First Koyah came aboard and all seemed well, then some of his people stepped onto the deck, then some more and then some more. Kendrick, having been caught with his pants down once, was about to get hung out to dry. The master gunner saw that the decks were awash with the Haida, he at least remembered that all the trouble before had been caused because Kendrick had let too many of them aboard. Perhaps he noticed that there were no women in the group, which meant the Haida had other things on their mind than trading. He asked the captain to take the keys to the arms chest just in case but Kendrick didn’t listen to him. It seems he was somewhere on the other side of being drunk and the gunner was expelled from the quarterdeck and the captain bartered with the chief. Maybe it was Koyah’s expression or perhaps it was the flash of light on knives being drawn across the ship, but Kendrick soon regretted his arrogance. In a blink things spiralled out of control, the 20 or so crew were now vastly outnumbered by the 50 or so Indians crowding the deck and there were 100 or more down in the canoes. The crew were herded together and locked below.
Gleefully the Haida plucked hats and kerchiefs and anything else they fancied from this human pick and mix as they went, including the keys to the arms chest. Then they began singing a war song and gathered to watch their chief take revenge. With his enemy in his power Koyah mocked Kendrick, much to the amusement of the singing warriors. He stuck out his foot and pointing crowed “Now put me in your gun!” For Kendrick things couldn’t have been worse, but imminent danger seemed to sober him up, he began trying to barter for the keys arms chest. Now it was Koyah who became complacent, he was more interested in plunder than noticing Kendrick’s stalling tactics. Being a generous chief he wanted the women and children to have a share in the spoils and he sent back for them, while he waited Kendrick managed to whisper some orders to his men below.
Unbeknownst to the Chief but probably not to Kendrick, who would have guessed, the officers below had rustled up some muskets, cutlasses, axes and pistols and shared them out. Kendrick warned them not to do anything until he gave the word “follow me.”
As the women came aboard and the looting resumed, Koyah got an inkling that something was wrong, what were the men below doing? He went to the companion way, pushing past Kendrick, and jumped down to have a quick look. Seeing the back of the chief below him Kendrick took his chance and leapt on Koyah. It almost proved fatal as the chief whipped around like lighting and slashed open Kendrick’s shirt with his knife, but before he could cut again the crew, hearing the disturbance, made their move. Koyah saw the multiple musket barrels appear in the doorway and twisted away. “Follow Me!” cried Kendrick. The sailors rushed on deck, hot on Koyah’s heels, shooting their muskets left and right with their captain leading them forwards, the Haida recoiled at the sudden fusillade and the arms chest was recaptured “Arm the men!” yelled Kendrick. More men armed themselves and a panic ensued amongst the Indians, who began tumbling over the side and into the canoes. Kendrick brandished a cutlass and cut his way furiously to the forecastle. Here he encountered an enraged woman screaming at the Warriors to stand and fight, Kendrick callously severed her arm, and she jumped over the side to save herself. The Privateer then drew a pistol and promptly shot her dead in the water. Koyah stumbled over the side, wounded by a shot in the back, he had just seen his wife and two children shot down dead in front of him. Stunned and bleeding he was hauled into a canoe were many other wounded, like his two brothers and his friend chief Skulkinanse were being raced away.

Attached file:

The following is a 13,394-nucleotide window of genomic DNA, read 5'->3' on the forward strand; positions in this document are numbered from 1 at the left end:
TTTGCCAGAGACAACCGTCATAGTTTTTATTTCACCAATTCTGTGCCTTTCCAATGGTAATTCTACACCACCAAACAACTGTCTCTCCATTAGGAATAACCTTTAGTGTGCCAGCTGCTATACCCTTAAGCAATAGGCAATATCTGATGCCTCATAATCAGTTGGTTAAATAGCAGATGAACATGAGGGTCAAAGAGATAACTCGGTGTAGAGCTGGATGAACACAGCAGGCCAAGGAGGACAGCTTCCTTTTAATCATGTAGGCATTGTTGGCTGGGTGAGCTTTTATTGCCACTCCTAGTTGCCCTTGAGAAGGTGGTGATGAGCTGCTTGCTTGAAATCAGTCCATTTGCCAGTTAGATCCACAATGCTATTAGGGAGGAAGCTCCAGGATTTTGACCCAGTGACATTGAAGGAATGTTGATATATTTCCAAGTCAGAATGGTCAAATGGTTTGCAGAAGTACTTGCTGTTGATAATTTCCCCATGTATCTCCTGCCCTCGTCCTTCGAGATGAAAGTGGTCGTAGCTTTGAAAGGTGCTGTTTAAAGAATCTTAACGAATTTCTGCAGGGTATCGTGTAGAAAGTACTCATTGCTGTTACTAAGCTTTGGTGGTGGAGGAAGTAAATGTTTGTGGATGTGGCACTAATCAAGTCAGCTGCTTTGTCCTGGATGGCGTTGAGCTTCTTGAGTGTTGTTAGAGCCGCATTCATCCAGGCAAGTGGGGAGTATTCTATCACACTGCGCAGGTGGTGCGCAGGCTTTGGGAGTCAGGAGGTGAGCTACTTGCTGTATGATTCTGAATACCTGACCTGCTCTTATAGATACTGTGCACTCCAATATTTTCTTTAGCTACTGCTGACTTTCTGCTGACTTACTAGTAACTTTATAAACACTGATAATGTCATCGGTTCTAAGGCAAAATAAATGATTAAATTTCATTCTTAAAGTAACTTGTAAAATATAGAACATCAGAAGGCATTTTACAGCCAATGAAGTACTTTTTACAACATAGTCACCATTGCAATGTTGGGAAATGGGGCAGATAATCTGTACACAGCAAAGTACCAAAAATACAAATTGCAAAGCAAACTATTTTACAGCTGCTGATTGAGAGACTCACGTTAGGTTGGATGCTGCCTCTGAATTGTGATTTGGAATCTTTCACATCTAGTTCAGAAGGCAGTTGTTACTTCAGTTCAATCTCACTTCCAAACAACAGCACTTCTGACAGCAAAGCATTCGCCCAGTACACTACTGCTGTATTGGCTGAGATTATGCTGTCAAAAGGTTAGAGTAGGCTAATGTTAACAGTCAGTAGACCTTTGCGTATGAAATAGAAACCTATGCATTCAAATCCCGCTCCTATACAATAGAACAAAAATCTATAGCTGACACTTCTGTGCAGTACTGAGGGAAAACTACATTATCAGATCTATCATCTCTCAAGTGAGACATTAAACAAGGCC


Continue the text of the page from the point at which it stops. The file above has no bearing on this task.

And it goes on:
With the Haida ejected and their canoes pulling away the Lady Washington’s guns opened fire to hurry them along. From the shore the Indians watched in horror as the Boston men lowered their boats and began shooting the survivors struggling in the water. After it was over there was seen over the decks of the Lady Washington and bobbing in the calm waters of the inlet the bodies of 40 people; Koyah had paid a heavy price for his vengeance. The next morning Kendrick trained his guns on the village and demanded back stolen items and probably a few skins for good measure, then once he had got what he wanted he sailed away, to become a hero, remembered in verse. So was the legend of another Indian fighter born.
Koyah was disgraced, not only had he been humiliated but now he had been defeated in battle. When the redoubtable Captain Grey returned to the inlet on the 8th of July, he talked to him, Koyah seemed frightened and in a tremor, which confused Grey who had no idea what had occured, the chief would give no details about what had happened, but his people told him and that Koyah was no longer a chief to them but a Ahiko, or commoner, and that the tribe was now lead by many lesser chiefs. Perplexed Grey left Koyah to heal and mourn for his dead family. His grief lasted until August when he rose from his mourning, burning to redeem himself. To make a start he teamed up with his ally Skulkinanse for a raid on the traditional enemy of the Kinghit; the village of Skidgate. Knocking fellow Indians on the head would go a long way to regaining his prestige, after that summer Koyah could not be persuaded to speak to any traders.